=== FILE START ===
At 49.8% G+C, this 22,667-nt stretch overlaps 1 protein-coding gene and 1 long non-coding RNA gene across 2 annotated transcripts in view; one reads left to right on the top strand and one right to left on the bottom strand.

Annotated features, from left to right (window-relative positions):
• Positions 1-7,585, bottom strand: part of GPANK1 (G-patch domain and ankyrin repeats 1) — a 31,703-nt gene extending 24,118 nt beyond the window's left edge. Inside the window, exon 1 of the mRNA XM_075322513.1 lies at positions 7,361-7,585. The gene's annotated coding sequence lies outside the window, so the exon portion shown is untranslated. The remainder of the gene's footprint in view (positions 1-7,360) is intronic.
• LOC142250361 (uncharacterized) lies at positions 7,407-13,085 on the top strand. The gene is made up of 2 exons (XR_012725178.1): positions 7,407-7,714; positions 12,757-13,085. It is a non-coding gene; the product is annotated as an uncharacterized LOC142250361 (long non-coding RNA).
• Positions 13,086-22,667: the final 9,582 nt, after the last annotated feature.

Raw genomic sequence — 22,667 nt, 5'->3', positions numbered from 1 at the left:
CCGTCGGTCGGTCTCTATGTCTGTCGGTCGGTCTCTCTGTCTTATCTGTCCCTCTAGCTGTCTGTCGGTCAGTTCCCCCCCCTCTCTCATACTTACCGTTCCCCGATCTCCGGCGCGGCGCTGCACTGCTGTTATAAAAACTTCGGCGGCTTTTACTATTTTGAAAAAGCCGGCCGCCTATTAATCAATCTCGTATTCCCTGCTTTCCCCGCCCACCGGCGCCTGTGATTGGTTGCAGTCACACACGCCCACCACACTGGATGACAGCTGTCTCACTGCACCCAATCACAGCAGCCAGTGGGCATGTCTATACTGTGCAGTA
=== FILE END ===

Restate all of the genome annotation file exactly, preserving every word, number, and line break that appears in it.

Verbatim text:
At 49.8% G+C, this 22,667-nt stretch overlaps 1 protein-coding gene and 1 long non-coding RNA gene across 2 annotated transcripts in view; one reads left to right on the top strand and one right to left on the bottom strand.

Annotated features, from left to right (window-relative positions):
• Positions 1-7,585, bottom strand: part of GPANK1 (G-patch domain and ankyrin repeats 1) — a 31,703-nt gene extending 24,118 nt beyond the window's left edge. Inside the window, exon 1 of the mRNA XM_075322513.1 lies at positions 7,361-7,585. The gene's annotated coding sequence lies outside the window, so the exon portion shown is untranslated. The remainder of the gene's footprint in view (positions 1-7,360) is intronic.
• LOC142250361 (uncharacterized) lies at positions 7,407-13,085 on the top strand. The gene is made up of 2 exons (XR_012725178.1): positions 7,407-7,714; positions 12,757-13,085. It is a non-coding gene; the product is annotated as an uncharacterized LOC142250361 (long non-coding RNA).
• Positions 13,086-22,667: the final 9,582 nt, after the last annotated feature.

Raw genomic sequence — 22,667 nt, 5'->3', positions numbered from 1 at the left:
CCGTCGGTCGGTCTCTATGTCTGTCGGTCGGTCTCTCTGTCTTATCTGTCCCTCTAGCTGTCTGTCGGTCAGTTCCCCCCCCTCTCTCATACTTACCGTTCCCCGATCTCCGGCGCGGCGCTGCACTGCTGTTATAAAAACTTCGGCGGCTTTTACTATTTTGAAAAAGCCGGCCGCCTATTAATCAATCTCGTATTCCCTGCTTTCCCCGCCCACCGGCGCCTGTGATTGGTTGCAGTCACACACGCCCACCACACTGGATGACAGCTGTCTCACTGCACCCAATCACAGCAGCCAGTGGGCATGTCTATACTGTGCAGTA